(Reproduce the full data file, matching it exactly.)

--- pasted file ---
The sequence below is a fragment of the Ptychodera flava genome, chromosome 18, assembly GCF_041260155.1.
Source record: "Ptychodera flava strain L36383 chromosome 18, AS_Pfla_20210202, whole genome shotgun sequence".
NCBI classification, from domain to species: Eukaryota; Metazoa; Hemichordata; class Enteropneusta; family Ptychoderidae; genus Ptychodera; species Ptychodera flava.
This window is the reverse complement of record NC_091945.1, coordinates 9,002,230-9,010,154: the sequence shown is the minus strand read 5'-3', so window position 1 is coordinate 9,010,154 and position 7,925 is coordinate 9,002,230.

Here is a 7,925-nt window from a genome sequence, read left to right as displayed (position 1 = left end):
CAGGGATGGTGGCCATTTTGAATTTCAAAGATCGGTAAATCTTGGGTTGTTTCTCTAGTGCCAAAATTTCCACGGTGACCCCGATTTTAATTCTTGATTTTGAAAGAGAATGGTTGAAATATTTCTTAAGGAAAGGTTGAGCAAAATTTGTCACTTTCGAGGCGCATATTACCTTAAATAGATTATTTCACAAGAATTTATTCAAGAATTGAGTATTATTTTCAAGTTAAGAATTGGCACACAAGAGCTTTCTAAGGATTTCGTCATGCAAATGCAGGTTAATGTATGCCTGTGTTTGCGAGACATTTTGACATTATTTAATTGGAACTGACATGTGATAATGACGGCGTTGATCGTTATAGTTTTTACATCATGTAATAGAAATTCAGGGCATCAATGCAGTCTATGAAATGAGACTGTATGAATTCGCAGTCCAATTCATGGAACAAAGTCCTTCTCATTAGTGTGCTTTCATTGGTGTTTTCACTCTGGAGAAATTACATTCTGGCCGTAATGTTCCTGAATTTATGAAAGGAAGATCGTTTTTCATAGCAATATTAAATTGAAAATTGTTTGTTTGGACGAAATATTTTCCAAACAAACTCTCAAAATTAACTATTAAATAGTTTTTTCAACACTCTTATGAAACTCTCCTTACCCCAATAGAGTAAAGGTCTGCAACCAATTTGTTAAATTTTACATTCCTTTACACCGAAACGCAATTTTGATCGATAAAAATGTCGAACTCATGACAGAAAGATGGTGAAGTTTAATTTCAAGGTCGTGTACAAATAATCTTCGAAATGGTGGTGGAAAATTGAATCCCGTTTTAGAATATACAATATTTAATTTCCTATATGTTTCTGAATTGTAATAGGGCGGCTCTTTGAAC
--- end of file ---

The sequence below is a fragment of the Ptychodera flava genome, chromosome 18, assembly GCF_041260155.1.
Source record: "Ptychodera flava strain L36383 chromosome 18, AS_Pfla_20210202, whole genome shotgun sequence".
NCBI classification, from domain to species: Eukaryota; Metazoa; Hemichordata; class Enteropneusta; family Ptychoderidae; genus Ptychodera; species Ptychodera flava.
This window is the reverse complement of record NC_091945.1, coordinates 9,002,230-9,010,154: the sequence shown is the minus strand read 5'-3', so window position 1 is coordinate 9,010,154 and position 7,925 is coordinate 9,002,230.

Here is a 7,925-nt window from a genome sequence, read left to right as displayed (position 1 = left end):
CAGGGATGGTGGCCATTTTGAATTTCAAAGATCGGTAAATCTTGGGTTGTTTCTCTAGTGCCAAAATTTCCACGGTGACCCCGATTTTAATTCTTGATTTTGAAAGAGAATGGTTGAAATATTTCTTAAGGAAAGGTTGAGCAAAATTTGTCACTTTCGAGGCGCATATTACCTTAAATAGATTATTTCACAAGAATTTATTCAAGAATTGAGTATTATTTTCAAGTTAAGAATTGGCACACAAGAGCTTTCTAAGGATTTCGTCATGCAAATGCAGGTTAATGTATGCCTGTGTTTGCGAGACATTTTGACATTATTTAATTGGAACTGACATGTGATAATGACGGCGTTGATCGTTATAGTTTTTACATCATGTAATAGAAATTCAGGGCATCAATGCAGTCTATGAAATGAGACTGTATGAATTCGCAGTCCAATTCATGGAACAAAGTCCTTCTCATTAGTGTGCTTTCATTGGTGTTTTCACTCTGGAGAAATTACATTCTGGCCGTAATGTTCCTGAATTTATGAAAGGAAGATCGTTTTTCATAGCAATATTAAATTGAAAATTGTTTGTTTGGACGAAATATTTTCCAAACAAACTCTCAAAATTAACTATTAAATAGTTTTTTCAACACTCTTATGAAACTCTCCTTACCCCAATAGAGTAAAGGTCTGCAACCAATTTGTTAAATTTTACATTCCTTTACACCGAAACGCAATTTTGATCGATAAAAATGTCGAACTCATGACAGAAAGATGGTGAAGTTTAATTTCAAGGTCGTGTACAAATAATCTTCGAAATGGTGGTGGAAAATTGAATCCCGTTTTAGAATATACAATATTTAATTTCCTATATGTTTCTGAATTGTAATAGGGCGGCTCTTTGAAC